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One new idea has been proposed: free swimming for under-16s and over-60s. Of course we welcome anything that encourages swimming, especially because it comes top of the list of sports that people say they would be interested in taking up. However, local councils say that not nearly enough money has been put aside to finance the plan. I would like to mention a matter that I brought to the Secretary of State’s attention during the last Culture, Media and Sport questions. He received a letter from the Labour leader of Stevenage council—in the Minister of State’s constituency—telling him that the average cost for a district council of implementing the scheme for the over-60s alone would represent a 2 per cent. increase in council tax. Is this really the
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time—when families up and down the country are struggling—for the Department to fund its schemes by bludgeoning its councils into back-door rises in council tax?

Lyn Brown (West Ham) (Lab): I introduced free swimming to the London borough of Newham when I was head of its culture department. We found that it did not increase our overheads or costs, because it brought in people who had not swum there previously. It also had the knock-on effect of advertising and promoting the other services available in the leisure centre that otherwise would not have been seen by that client group. Furthermore, those people spent additional money on food, drink and other services available in the centre, which subsidised some of the fixed overheads of the swimming pool.

Mr. Hunt: In that case, will the hon. Lady speak to the Labour leader of Stevenage council, who has a very different view about the cost of the scheme? Will she also condemn the decision announced by Newham council on 14 October to cancel its plans for a leisure pool as part of the Olympic legacy, which will come as a huge disappointment to its residents?

Information that we have just received about the under-16s part of the scheme identifies the fact that the funding that the Government have put on the table accounts for less than half of the scheme’s total likely cost. The Secretary of State calls it a challenge fund—the only challenge is for councils to decide whether to cut services or raise council tax to fund it. That is an example of the Government over-promising and under-delivering at its worst. Even Labour councils are up in arms over what is happening.

Mr. Andy Reed (Loughborough) (Lab/Co-op): I chaired the recent county sports partnership meeting in Leicestershire. We have asked all our local authorities to work together to ensure that we put together a Leicestershire-wide bid, rather than individual ones. The figures that came back varied enormously and had no basis—literally, they were almost made up. I fear that, in some circumstances, the hon. Gentleman’s figures come from people just flying a little kite. Will he join me in expecting much more detailed work from local authorities, rather than the usual scare story that local authorities need more money?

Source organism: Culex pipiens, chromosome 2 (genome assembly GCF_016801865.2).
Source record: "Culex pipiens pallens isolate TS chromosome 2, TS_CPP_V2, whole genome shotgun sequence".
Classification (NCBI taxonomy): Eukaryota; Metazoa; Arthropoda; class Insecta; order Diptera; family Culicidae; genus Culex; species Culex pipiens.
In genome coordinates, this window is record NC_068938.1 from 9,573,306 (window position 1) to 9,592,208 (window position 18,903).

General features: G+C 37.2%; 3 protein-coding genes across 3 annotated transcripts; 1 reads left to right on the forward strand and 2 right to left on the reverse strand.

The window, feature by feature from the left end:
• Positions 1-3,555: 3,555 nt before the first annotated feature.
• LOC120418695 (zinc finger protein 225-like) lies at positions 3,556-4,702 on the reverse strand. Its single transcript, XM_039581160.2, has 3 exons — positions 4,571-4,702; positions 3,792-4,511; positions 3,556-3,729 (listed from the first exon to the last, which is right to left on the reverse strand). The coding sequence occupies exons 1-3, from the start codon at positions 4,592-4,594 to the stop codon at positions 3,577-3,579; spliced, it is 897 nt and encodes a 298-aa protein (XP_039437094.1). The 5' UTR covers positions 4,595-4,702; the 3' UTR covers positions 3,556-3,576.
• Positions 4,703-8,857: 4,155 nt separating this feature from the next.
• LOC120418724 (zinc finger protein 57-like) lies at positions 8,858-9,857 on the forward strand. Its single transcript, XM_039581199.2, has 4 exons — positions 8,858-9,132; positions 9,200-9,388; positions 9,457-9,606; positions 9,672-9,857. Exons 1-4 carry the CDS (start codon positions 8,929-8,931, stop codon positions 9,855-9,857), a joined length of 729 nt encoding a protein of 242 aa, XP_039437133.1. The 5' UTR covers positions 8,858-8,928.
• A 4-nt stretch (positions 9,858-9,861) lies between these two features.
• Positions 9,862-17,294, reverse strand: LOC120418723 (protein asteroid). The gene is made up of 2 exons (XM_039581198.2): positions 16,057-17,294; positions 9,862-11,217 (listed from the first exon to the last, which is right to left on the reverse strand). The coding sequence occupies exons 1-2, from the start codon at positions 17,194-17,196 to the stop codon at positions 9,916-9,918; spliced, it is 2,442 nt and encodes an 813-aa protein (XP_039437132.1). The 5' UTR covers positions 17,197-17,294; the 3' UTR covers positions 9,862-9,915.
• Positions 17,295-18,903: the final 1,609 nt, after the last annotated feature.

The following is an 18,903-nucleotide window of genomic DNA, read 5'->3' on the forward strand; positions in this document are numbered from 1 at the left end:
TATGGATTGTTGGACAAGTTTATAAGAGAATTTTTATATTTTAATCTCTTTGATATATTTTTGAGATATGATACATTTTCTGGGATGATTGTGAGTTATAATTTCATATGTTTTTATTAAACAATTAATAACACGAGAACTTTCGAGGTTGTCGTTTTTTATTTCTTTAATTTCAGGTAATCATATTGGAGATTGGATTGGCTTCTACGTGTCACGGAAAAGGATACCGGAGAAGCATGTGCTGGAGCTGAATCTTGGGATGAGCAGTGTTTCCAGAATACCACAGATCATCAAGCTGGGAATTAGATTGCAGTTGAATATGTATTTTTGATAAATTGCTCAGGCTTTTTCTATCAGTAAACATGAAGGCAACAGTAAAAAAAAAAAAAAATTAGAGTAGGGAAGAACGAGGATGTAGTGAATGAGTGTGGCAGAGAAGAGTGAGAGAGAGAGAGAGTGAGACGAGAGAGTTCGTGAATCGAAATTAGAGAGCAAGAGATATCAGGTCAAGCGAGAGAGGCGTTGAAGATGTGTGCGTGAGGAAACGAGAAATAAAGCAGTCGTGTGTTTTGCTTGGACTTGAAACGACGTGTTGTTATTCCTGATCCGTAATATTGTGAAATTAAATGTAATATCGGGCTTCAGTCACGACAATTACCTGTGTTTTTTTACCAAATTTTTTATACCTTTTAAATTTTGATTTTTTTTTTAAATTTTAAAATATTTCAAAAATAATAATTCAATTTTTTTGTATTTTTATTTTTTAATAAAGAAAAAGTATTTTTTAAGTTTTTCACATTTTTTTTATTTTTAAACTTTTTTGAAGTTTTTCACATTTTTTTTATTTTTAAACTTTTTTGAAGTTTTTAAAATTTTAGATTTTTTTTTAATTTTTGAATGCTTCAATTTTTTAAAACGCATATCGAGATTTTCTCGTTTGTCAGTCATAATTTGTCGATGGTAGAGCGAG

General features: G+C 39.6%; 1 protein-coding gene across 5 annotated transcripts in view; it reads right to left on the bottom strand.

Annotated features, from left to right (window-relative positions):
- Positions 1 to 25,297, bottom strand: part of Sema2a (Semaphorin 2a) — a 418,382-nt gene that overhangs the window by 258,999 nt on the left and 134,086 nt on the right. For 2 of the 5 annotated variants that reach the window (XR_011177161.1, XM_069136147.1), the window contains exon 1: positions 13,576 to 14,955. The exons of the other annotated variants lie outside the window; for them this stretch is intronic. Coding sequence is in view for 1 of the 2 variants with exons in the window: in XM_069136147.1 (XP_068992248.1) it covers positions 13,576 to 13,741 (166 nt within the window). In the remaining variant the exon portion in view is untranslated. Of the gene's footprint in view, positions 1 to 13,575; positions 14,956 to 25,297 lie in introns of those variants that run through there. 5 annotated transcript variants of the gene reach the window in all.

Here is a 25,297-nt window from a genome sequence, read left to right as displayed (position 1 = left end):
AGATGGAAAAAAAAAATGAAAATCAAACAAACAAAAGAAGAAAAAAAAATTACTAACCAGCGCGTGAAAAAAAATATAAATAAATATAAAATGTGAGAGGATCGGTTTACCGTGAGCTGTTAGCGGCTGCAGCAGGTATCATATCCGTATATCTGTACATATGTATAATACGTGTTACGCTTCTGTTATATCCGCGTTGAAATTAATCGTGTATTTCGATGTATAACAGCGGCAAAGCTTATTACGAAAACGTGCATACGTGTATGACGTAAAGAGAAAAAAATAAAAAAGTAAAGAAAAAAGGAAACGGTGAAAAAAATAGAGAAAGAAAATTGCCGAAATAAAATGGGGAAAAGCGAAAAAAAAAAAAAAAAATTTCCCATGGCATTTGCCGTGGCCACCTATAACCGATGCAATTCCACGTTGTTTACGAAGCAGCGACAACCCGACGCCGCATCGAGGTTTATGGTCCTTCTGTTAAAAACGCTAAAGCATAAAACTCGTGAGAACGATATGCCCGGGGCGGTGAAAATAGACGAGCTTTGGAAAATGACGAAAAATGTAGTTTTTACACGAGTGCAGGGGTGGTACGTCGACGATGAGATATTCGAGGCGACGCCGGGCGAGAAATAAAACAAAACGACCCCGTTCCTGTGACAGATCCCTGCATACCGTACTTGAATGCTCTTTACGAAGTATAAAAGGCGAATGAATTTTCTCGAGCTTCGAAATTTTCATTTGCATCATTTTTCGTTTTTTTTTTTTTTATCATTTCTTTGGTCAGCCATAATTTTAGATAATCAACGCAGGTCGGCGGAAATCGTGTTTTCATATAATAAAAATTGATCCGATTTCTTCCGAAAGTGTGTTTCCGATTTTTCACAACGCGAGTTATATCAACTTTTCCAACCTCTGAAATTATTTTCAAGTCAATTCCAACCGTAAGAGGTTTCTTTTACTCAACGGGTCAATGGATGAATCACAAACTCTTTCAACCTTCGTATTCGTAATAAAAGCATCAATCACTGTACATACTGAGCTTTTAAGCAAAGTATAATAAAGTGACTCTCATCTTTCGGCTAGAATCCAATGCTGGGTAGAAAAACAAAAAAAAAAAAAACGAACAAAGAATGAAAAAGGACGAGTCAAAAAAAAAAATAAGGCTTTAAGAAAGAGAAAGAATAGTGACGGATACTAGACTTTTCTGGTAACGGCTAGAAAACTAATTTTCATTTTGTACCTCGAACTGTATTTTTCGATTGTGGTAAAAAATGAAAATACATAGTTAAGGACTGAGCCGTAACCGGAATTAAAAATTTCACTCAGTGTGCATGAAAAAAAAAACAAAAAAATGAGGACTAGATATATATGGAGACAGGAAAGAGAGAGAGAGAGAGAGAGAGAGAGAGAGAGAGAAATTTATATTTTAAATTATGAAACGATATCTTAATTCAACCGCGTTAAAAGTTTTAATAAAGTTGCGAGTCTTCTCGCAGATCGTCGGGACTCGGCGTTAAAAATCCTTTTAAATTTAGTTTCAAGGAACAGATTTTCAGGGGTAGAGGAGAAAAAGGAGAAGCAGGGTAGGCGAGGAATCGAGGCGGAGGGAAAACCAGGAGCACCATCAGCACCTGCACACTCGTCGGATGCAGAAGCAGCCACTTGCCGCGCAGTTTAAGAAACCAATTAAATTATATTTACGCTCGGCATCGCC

Mr. Hunt: I welcome the hon. Gentleman’s involvement in county sports partnerships, which are extremely positive initiatives. I got my information from a freedom of information request. We received responses from hundreds of councils about the expected costs.

The Secretary of State for Culture, Media and Sport (Andy Burnham): The hon. Gentleman has again displayed a fundamental misunderstanding of what we seek to achieve through the free swimming scheme. As my hon. Friend the Member for West Ham (Lyn Brown) said, it began in local government. Councils were doing this themselves using funds at a local level, from primary care trust and council funds. We have put in place a national fund to help an initiative that began in local government. The logic of the system now in place for
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local government means that councils can set their own priorities. Eighty councils have selected the sports participation indicator as a priority. This is entirely in keeping with the system of priority setting in local government, at local level. The hon. Gentleman seems repeatedly to fail to understand that point.

Mr. Hunt: If it was a partnership with local councils, why was it spun to the media when the announcement was made as a promise that the Government would deliver free swimming for the over-60s and under-16s? That was the message in all the headlines.

The best comment on the Government’s legacy action plan came from Tim Lamb, the chief executive of the Central Council of Physical Recreation. In a statement issued this morning he said that, apart from the swimming proposals,

in the legacy action plan—